nep-cse New Economics Papers
on Economics of Strategic Management
Issue of 2021‒03‒01
eight papers chosen by
João José de Matos Ferreira
Universidade da Beira Interior

  1. Fencing Off Silicon Valley: Cross-Border Venture Capital and Technology Spillovers By Ufuk Akcigit; Sina T. Ates; Josh Lerner; Richard R. Townsend; Yulia Zhestkova
  2. Effect of ICT on Women Entrepreneur Business Performance: Case of Malaysia By Isa, Filzah Md; Muhammad, Nik Maheran Nik; Ahmad, Azizah; Noor, Shaista; Institute of Research, Asian
  3. When Does Foreign Direct Investment Lead to Inclusive Growth? By Hyojung Kang; Jorge Martinez-Vazquez
  4. Digitalizing Firms: Skills, Work Organization and the Adoption of New Enabling Technologies By Valeria Cirillo; Lucrezia Fanti; Andrea Mina; Andrea Ricci
  5. Local entrepreneurship ecosystems and emerging industries: Case study of Cambridgeshire and Peterborough, United Kingdom By OECD
  6. Growth, development, and structural change at the firm level: The example of the PR China By Heinrich, Torsten; Yang, Jangho; Dai, Shuanping
  7. Technological relatedness: How do firms diversify their technology? By Kim, Seung Hwan; Jun, Bogang; Lee, Jeong-Dong
  8. Digital infrastructure for the internationalization of small and medium-sized enterprises in the Republic of Korea By Lee, Jonhoo

  1. By: Ufuk Akcigit (University of Chicago - Department of Economics; NBER; CEPR); Sina T. Ates (Federal Reserve Board of Governors); Josh Lerner (Harvard University - Harvard Business School; NBER); Richard R. Townsend (University of California at San Diego - Rady School of Management); Yulia Zhestkova (University of Chicago - Department of Economics)
    Abstract: The treatment of foreign investors has been a contentious topic in U.S. entrepreneurship policy in recent years. This paper examines foreign corporate investments in Silicon Valley from a theoretical and empirical perspective. We model a setting where such funding may allow U.S. entrepreneurs to pursue technologies that they could not otherwise, but may also lead to spillovers to the overseas firm providing the financing and the nation where it is based. We show that despite the benefits from such inbound investments for U.S. firms, it may be optimal for the U.S. government to raise their costs to deter investments. Using as comprehensive as possible a sample of investments by non-U.S. corporate investors in U.S. start-ups between 1976 and 2015, we find evidence consistent with the presence of knowledge spill-overs to foreign investors.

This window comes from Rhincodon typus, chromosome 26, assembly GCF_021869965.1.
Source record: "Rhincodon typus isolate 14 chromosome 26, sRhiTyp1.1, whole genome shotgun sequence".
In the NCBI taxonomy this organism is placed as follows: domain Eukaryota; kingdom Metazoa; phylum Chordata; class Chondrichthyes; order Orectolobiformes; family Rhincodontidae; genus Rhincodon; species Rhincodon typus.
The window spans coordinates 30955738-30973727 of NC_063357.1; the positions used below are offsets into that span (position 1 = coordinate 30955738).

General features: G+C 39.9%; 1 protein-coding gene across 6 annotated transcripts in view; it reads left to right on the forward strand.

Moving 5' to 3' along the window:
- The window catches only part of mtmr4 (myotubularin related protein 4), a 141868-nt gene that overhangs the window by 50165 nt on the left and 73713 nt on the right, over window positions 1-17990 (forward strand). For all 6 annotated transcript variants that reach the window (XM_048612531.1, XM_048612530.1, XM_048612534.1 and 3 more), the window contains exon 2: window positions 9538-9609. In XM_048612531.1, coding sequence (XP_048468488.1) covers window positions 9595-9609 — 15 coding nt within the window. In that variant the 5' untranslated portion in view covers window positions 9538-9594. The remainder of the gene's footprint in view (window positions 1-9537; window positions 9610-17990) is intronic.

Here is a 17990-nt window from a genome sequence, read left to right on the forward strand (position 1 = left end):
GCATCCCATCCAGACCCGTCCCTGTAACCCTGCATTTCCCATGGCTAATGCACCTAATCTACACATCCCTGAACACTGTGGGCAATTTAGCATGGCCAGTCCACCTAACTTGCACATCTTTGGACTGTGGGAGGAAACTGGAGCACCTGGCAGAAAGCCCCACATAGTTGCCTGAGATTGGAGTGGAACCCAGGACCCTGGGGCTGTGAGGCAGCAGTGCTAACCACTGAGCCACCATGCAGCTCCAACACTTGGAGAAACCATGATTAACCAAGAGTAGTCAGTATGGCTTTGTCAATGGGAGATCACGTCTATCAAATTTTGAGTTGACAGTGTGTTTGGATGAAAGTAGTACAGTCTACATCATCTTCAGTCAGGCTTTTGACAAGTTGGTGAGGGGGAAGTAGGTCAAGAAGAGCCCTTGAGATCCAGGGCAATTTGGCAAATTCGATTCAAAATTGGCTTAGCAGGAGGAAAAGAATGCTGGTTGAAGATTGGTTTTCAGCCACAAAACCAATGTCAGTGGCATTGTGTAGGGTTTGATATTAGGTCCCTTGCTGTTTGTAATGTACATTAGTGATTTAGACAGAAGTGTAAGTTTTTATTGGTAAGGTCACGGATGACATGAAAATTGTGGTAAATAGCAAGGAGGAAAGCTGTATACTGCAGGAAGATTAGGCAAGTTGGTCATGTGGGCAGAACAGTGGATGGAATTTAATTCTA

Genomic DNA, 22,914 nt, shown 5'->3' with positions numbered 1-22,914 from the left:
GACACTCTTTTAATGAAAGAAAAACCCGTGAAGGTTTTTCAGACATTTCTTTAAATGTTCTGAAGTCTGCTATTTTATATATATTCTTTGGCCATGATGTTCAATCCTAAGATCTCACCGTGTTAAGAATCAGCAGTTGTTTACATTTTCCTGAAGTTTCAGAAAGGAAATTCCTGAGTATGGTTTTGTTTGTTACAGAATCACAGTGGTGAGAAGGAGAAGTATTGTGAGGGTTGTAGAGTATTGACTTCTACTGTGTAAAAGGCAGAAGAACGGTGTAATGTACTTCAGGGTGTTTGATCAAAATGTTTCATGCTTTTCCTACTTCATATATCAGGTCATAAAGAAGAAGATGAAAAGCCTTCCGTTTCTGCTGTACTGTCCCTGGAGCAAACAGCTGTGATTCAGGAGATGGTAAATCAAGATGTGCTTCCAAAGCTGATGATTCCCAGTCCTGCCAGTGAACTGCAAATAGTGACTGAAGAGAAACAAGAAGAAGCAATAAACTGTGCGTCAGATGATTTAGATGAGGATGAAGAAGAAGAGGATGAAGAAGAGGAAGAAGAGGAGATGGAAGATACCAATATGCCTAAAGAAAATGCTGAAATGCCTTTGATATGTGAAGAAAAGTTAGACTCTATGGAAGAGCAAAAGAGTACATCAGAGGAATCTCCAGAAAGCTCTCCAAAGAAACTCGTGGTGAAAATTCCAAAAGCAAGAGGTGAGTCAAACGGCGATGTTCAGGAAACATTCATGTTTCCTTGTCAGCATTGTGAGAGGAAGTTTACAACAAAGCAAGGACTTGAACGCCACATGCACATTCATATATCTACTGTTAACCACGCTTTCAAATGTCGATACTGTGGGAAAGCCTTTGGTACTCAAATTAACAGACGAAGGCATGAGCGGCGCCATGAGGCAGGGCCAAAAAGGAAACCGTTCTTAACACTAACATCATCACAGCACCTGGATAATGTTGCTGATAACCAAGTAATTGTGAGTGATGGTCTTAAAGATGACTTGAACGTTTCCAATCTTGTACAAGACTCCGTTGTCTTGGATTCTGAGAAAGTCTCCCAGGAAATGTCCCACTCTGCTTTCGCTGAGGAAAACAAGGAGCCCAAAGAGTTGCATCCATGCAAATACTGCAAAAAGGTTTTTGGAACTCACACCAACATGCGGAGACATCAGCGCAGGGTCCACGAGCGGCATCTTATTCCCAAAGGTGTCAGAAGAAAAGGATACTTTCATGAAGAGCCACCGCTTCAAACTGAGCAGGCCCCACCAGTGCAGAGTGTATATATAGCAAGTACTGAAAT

Keywords: Innovation, foreign direct investment, corporate venture capital
    JEL: G24 O33 O34
    Date: 2020
  2. By: Isa, Filzah Md; Muhammad, Nik Maheran Nik; Ahmad, Azizah; Noor, Shaista; Institute of Research, Asian
    Abstract: Women entrepreneur has gained utmost importance in the past few decades in Malaysia due to their significant contribution to the country's economic development. However, few business challenges create a constant obstruction for many women entrepreneurs such as lack of ICT knowledge, time constraint to learn ICT, lack of technological expertise, etc. The present study aims to identify the effect of ICT adoption on business performance and examine how ICT usage helped them handle operational business matters. The present study adopted the qualitative research strategy, and researchers interviewed ten (10) women entrepreneurs for this study. A semi-structured interview technique was applied, and six Malay and four Chinese entrepreneurs made the study population. The result highlights that Malay and Chinese entrepreneurs use ICT in their business operation such as warehousing system, purchasing system, HRM software and accounting system, purchase order system, production system, internal communication, and AutoCAD. The present study may support the prospective entrepreneurs in considering the ICT usage to embark on technology and innovation and provide inputs to policymakers to design a proper support system for Malaysian women entrepreneurs, particularly those new entrepreneurs who are mostly young and inexperienced.
    Date: 2021–02–09
  3. By: Hyojung Kang (Economics Department and International Center for Public Policy, Andrew Young School of Policy Studies, Georgia State University); Jorge Martinez-Vazquez (International Center for Public Policy, Georgia State University, USA)
    Abstract: Foreign Direct Investment (FDI) is widely considered among the most effective instruments for the promotion of economic development. However, not all FDI leads to inclusive economic growth, lifting the welfare of the poorest groups in developing countries. This paper examines the conditions under which FDI can effectively lead to inclusive growth. By using a fixed effects regression with annual data for 68 countries from 1990 to 2015, we find that FDI has the most positive effect on inclusive growth when there is a sufficiently large manufacturing sector and a developed enough infrastructure base in the host country. These not very optimistic results emphasize the critical importance of the host country’s absorptive capacity. A smaller technological or knowledge gap with the foreign firms is required for FDI to lead to more linkages and spillovers, and ultimately job creation for the poor. The results cast doubt on development strategies that rely on FDI as a sufficient policy for inclusive growth.
    Date: 2021–02
  4. By: Valeria Cirillo; Lucrezia Fanti; Andrea Mina; Andrea Ricci